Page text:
Spy Wars: 5th Raleigh Spy Conference Dates Announced
SPY WARS IN RALEIGH
Here's a spy story for you — with Raleigh connections, links to the assassination of John F.
Kennedy and the rekindling of a battle that has festered within CIA for 40 years.
Worth Bagley, commemorated by a statue on the grounds of the Capitol Building on Raleigh's
Union Square, was the first American killed in the 1898 Spanish-American War. Worth Bagley's
brother was born in Raleigh, and his son, Tennent "Pete" Bagley" — now retired and living in
Brussels, Belgium — joined the Central Intelligence Agency and rose to chief of Soviet bloc
counterintelligence before retiring after 22 years in the espionage game. (Frank Daniels
Jr., former publisher of The News & Observer, is the grandson of Pete Bagley's first cousin,
whose mother married Josephus Daniels, the paper's founder and Secretary of the Navy under
Woodrow Wilson and later ambassador to Mexico.)
Though retired, Pete Bagley is far from inactive. He has ignited a battle royale within CIA
with his new book: Spy Wars: Moles, Mysteries and Deadly Games (Yale Press-Caravan Books)
over a contentious and divisive episode involving the KGB defector Yuri Nosenko. JFK assassination
buffs will remember that Nosenko, who had been working within the USSR for the CIA since 1962,
announced in 1964 — two months after the JFK killing — that he now desired to come over to the
West. The CIA officer who handled Nosenko's defection in Austria was Pete Bagley.
To complicate matters, Nosenko had a message for his new friends in the West: The Soviet Union,
he reported, had nothing to do with the killing of US President John F. Kennedy in November 1963;
and furthermore, the KGB had no contact with assassin Lee Harvey Oswald while he lived in the
USSR for nearly three years before returning to the US and taking his vantage point at the Texas
Naturally, Bagley and others in CIA had their doubts about Nosenko. It seemed suspicious that he
would suddenly pop over to assure the US about Soviet involvement in the JFK murder so soon after
the event — and it was hardly credible that the KGB would not have contact with Oswald in the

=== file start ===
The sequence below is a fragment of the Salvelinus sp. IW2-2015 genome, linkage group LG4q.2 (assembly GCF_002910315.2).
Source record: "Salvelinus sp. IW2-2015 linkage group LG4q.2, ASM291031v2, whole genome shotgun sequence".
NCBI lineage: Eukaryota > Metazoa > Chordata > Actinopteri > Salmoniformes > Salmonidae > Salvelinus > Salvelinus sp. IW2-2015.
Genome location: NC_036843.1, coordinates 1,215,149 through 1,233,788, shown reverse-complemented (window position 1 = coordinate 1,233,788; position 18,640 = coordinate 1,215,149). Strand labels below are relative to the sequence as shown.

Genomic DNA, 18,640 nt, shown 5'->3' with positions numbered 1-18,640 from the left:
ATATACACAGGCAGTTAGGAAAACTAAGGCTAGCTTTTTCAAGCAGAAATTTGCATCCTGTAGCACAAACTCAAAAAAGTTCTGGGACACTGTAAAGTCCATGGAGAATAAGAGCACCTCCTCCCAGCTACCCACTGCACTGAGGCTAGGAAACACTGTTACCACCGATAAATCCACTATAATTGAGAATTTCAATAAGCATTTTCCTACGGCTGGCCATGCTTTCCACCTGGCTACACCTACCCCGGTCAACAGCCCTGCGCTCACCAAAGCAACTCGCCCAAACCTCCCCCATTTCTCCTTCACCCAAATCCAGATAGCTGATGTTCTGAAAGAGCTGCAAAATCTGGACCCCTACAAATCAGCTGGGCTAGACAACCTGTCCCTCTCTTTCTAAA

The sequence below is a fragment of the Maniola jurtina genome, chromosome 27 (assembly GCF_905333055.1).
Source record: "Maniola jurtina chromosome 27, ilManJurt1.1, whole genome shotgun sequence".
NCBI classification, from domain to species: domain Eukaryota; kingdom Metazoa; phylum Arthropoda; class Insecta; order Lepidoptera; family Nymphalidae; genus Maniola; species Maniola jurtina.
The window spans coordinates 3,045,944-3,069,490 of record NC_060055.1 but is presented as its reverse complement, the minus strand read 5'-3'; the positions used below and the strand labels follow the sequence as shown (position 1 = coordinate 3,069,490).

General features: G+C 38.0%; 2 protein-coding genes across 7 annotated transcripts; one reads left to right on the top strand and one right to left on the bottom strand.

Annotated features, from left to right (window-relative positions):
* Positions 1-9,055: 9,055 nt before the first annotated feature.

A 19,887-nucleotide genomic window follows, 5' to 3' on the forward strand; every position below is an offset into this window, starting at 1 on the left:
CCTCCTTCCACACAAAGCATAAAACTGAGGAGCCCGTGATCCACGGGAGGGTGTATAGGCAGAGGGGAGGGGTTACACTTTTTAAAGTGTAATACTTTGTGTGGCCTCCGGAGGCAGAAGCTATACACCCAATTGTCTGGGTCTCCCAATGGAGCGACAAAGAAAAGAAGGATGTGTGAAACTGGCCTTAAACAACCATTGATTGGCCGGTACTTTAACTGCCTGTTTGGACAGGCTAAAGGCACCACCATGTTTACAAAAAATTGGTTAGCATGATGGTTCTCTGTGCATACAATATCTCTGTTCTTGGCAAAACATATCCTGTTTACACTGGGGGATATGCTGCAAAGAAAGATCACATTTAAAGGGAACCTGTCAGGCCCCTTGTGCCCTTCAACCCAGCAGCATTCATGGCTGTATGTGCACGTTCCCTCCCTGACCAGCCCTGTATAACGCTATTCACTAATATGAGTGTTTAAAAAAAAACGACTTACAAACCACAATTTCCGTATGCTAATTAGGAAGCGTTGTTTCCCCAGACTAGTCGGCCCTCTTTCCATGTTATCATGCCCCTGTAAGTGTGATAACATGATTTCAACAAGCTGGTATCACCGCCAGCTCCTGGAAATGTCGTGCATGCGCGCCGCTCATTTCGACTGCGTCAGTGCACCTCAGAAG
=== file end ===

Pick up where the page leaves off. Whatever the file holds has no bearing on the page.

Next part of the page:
USSR. And beyond those issues, there were problems with Nosenko's bona fides: He was not actually
a colonel in the KGB, his stated career path was inconsistent with the facts and some of the
information on Soviet activities he provided was suspect. It also appeared he had another motive:
to discredit the information provided to CIA from a previous Soviet defector.
Bagley conferred with the infamous chief of counterintelligence for CIA, James Jesus Angleton, later
forced into early retirement for his supposedly paranoid pursuit of "moles" in the Agency. The badly
wrought recent film The Good Shepherd was loosely based on Angleton, and his name is legend in spy
circles for his quirky habits and relentless search for traitors.
Bagley and Angleton and others kept the heat on Nosenko, finally placing him in a stockaded safe
house in rural Virginia for three years where he was subjected to intense interrogation, lie
detector tests and deprivation tactics. Nosenko was released to find a constituency of Agency
people had become sympathetic to his plight. By the time William Colby became DCI (Director, Central
Intelligence) in the mid-'70s, Nosenko was elevated to the status of a hero, capping off his career
as an intelligence double agent delivering lectures at CIA headquarters at Langley and at the Farm
in Virginia, the training base for covert operatives.
Nosenko's treatment by Bagley and Angleton became a cause celebre at CIA, creating deep divisions
in the ranks over how he was "handled," with a majority taking his side and a strong minority
maintaining he was a KGB plant from the beginning. And lurking underneath the Nosenko affair was the
link to Oswald and the JFK assassination. Though Bagley never makes this connection the focus of his
book, it lingers on every page, begging the question: Why was Nosenko sent by his KGB masters to
deliver the message that the Soviets were not involved in the events in Dallas and had no contact
with Oswald in the USSR? Why would they feel it necessary to do so? And why would they entrust the
message to a defector who could not keep his stories straight?
Bagley's new book goes over the ground again, but with a twist, new information available from old
Soviet spy hands since the collapse of the USSR. Then all hell broke out at Langley. As Bagley was
set to deliver a talk on the book at CIA the morning of June 28, followed by a public lecture at the
International Spy Museum, both talks were abruptly cancelled. The old wounds were opened and his
enemies won the day. Since then, several articles and Web postings have been published attacking
Bagley and Angleton and their treatment of Nosenko. They include my good friend and leading intelligence
scholar Chris Andrew, his co-author and former KGB double agent Oleg Gordievsky and Leonard McCoy, former
deputy chief of counterintelligence at CIA.
In the midst of severe attacks on CIA in several new books, the Bagley affair suddenly exposes perhaps
the most divisive internal dispute in the history of the Agency, the obscure four decade long argument
over the treatment of Nosenko. Bagley's enemies feel so strongly about the issue they were willing to